2:00PM Water Cooler 3/25/2022

2:00PM Water Cooler 3/25/2022 1

By Lambert Strether of Corrente

Bird Song of the Day

Six solid minutes of peents. And on the other hand, this, from 1953 (!):

Has lots of interesting chirps and calls before we get to the peents, including commentary.

This concludes American Woodcock week at Naked Capitalism. Readers, do you have another bird you’d like me to curate? I was amazed the American Woodcock had so many fans!

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“But what is government itself, but the greatest of all reflections on human nature?” –James Madison, Federalist 51

“They had learned nothing, and forgotten nothing.” –Charles Maurice de Talleyrand-Périgord

“When the going gets weird, the weird turn pro.” –Hunter Thompson

Capitol Seizure

“Ginni Thomas sent Mark Meadows texts urging efforts to overturn election: report” [The Hill]. “In one of the 29 texts exchanged between Ginni Thomas and [then-White House chief of staff [Mark] Meadows, sent on Nov. 10, she wrote: ‘Help This Great President stand firm, Mark!!!…You are the leader, with him, who is standing for America’s constitutional governance at the precipice. The majority knows Biden and the Left is attempting the greatest Heist of our History,” according to the Post. The text was sent shortly after many media outlets began projecting then-nominee Joe Biden as the country’s next president. ‘This is a fight of good versus evil,’ Meadows wrote to Thomas on Nov. 24, per the Post. ‘Evil always looks like the victor until the King of Kings triumphs. Do not grow weary in well doing. The fight continues. I have staked my career [bathos!] on it. Well at least my time in DC on it.” • Woo woo. Commentary:

It may be that the Democrats are working themselves up to impeach Thomas. Which would be ironic. Impeachment summer fun!

Biden Adminstration

“1 big thing: Scoop – Manchin spells out BBB deal” [Axios]. “Sen. Joe Manchin (D-W.Va.) told a group of climate activists and energy executives he’s open to supporting revised Build Back Better legislation narrowly addressing three issues: climate change, prescription drug prices and deficit reduction…. He’s talked about a deal that includes roughly $500 billion for climate and $1 trillion in new revenue….. And Manchin’s insisting on reducing the deficit with at least half of the revenue from new corporate taxes, as well as the estimated savings from allowing Medicare to directly negotiate the cost of prescription drugs.”

“Biden Administration Drafting Order To Invoke Defense Production Act For Green Energy Storage Technology” [The Intercept]. “The Biden Administration is drafting an executive order invoking the Defense Production Act to alleviate shortages of key minerals needed for the technology to store clean energy. The act, which would bolster the manufacturing capacity of electric vehicle producers in particular, indicates that the administration is open to using executive power to achieve progressive policy goals as Congress remains reluctant to pass key parts of his green energy agenda. The order would declare that ‘ensuring robust, resilient, and sustainable domestic industrial base to meet the requirements of the clean energy economy is essential to our national security,’ according to a draft of the document that remains in the ‘pre-decisional’ phase. That reasoning follows a renewed push from the administration on its climate change priorities in light of shocks in the oil and gas market following Russia’s invasion of Ukraine. The order would specifically says ‘domestic mining, beneficiation, and value-added processing of strategic and critical materials from sustainable sources for the production of large capacity batteries for the automotive, e-mobility, and stationary storage sectors is essential to national defense.’”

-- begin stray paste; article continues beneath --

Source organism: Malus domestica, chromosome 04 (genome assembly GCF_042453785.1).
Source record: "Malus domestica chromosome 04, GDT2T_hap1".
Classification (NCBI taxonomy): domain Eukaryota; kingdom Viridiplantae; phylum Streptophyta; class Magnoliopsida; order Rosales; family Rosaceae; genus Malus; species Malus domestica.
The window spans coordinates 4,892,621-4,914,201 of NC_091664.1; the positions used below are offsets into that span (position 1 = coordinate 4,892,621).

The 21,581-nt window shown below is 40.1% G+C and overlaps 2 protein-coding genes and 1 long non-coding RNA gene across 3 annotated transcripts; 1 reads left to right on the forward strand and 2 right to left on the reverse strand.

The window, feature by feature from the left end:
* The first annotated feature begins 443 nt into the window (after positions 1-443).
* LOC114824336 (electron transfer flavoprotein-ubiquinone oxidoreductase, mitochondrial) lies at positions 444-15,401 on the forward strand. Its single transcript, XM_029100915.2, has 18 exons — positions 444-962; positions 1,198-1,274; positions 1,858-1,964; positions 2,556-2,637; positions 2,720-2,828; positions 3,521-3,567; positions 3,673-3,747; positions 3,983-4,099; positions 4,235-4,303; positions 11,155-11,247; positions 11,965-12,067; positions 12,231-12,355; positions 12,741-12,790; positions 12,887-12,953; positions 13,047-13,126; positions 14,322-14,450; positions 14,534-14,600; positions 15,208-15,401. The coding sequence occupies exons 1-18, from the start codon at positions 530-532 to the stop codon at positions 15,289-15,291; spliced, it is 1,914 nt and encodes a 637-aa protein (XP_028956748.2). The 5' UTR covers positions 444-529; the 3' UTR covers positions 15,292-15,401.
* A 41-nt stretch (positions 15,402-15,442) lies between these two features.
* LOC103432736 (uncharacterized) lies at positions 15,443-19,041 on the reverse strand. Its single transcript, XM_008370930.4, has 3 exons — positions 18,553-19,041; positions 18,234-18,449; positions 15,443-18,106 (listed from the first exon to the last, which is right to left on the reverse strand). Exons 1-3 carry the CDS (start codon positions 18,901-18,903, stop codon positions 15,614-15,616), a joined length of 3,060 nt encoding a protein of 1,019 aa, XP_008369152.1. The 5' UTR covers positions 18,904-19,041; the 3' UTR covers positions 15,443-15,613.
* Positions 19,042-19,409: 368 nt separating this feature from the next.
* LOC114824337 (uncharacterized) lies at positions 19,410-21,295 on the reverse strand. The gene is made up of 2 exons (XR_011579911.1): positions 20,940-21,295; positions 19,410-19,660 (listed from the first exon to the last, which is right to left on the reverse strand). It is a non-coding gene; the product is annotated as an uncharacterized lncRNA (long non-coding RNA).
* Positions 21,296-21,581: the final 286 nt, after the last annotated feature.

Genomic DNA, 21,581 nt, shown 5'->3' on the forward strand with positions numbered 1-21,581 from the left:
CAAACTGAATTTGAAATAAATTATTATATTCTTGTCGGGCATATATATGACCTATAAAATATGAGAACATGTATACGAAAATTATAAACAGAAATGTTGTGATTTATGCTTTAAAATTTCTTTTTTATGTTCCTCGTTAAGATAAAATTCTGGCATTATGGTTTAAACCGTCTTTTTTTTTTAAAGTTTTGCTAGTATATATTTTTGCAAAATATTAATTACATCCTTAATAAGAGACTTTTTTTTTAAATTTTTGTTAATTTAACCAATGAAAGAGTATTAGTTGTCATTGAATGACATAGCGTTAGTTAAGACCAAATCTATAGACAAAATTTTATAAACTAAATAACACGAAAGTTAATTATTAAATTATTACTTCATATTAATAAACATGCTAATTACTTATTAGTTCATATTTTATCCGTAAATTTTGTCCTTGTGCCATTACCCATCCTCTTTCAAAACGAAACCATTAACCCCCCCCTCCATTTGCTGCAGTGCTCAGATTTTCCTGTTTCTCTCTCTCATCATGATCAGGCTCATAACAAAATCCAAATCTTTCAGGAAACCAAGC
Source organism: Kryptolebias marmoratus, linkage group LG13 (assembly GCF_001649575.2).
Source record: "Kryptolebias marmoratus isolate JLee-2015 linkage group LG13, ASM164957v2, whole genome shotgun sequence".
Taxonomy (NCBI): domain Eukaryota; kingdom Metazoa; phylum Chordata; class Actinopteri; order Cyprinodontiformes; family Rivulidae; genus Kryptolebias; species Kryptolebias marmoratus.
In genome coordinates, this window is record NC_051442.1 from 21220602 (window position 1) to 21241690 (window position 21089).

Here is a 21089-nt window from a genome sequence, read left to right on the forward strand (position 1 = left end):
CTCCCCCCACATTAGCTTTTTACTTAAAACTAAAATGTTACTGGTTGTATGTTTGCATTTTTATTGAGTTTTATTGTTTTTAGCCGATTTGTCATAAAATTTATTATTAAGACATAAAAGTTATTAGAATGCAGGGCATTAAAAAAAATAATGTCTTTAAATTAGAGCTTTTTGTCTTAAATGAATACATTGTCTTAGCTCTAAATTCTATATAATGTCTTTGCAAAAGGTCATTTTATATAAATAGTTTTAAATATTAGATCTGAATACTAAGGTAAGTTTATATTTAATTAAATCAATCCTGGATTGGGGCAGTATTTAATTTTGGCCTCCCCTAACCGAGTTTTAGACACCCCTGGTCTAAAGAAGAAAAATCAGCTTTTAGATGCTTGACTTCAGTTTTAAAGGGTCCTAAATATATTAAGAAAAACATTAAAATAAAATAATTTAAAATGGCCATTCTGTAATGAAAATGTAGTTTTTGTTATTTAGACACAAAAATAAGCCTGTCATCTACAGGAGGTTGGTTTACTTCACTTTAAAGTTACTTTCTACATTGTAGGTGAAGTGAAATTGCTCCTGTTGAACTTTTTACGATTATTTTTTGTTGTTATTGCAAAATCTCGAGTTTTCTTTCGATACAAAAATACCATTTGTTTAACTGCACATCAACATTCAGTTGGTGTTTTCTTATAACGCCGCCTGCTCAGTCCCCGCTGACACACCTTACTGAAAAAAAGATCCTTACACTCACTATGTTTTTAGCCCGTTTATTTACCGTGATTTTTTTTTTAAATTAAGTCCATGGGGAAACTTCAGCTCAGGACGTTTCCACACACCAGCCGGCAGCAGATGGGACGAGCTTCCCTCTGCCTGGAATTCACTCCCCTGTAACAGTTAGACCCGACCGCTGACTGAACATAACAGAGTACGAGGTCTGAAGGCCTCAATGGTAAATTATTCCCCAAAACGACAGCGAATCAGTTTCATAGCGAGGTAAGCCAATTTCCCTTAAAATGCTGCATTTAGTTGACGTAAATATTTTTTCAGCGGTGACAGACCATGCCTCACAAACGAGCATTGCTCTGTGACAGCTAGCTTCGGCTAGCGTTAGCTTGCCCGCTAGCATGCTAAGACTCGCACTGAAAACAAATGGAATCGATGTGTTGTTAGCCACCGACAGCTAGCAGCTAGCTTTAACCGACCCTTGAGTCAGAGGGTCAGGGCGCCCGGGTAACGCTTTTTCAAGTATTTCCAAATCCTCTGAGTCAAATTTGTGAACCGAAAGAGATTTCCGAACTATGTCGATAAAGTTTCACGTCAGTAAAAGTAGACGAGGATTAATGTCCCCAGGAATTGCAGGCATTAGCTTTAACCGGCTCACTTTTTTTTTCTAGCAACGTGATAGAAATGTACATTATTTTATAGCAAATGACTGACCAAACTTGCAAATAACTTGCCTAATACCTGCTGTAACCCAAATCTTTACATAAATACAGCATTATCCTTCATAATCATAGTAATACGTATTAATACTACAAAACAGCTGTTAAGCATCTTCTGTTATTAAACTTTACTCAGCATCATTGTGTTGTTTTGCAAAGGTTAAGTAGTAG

“Student loan forbearance is set to end … or is it?” [MarketPlace]. “Payments were paused more than two years ago at the start of the pandemic as part of the CARES Act; they are scheduled to start again on May 1, although there are hints it may be extended further. ‘This is a monumental task to restart payments for 37 million borrowers,’ said Daniel Mangrum, an economist at the New York Fed and one of the authors of the new report. ‘Millions of them have never made a payment because they graduated during the pandemic and have never had to make a payment before.’ Easing people into that will be hard, but if you look at this as a game hot potato — the potato being the debt — it’s the government that is losing. ‘Eighty-five percent of all outstanding balances are owned by the federal government. So essentially, this is kind of increasing the cost of the federal student loan program,’ Mangrum said.”

“Private Medicare make windfall for senior care” [Axios]. “Health insurers that sell private Medicare plans collected $12 billion more caring for seniors in 2020 than it would have cost in traditional Medicare, according to a report from the Medicare Payment Advisory Commission. Details: MedPAC laid blame on aggressive medical record coding, specifically ‘risk scores’ that insurers assign to members based on the medical conditions they have. The higher the risk score, the more conditions, and the more money the insurer gets for covering them.” • Ah, coding. I’m starting to think that coding = gaming. In all contexts.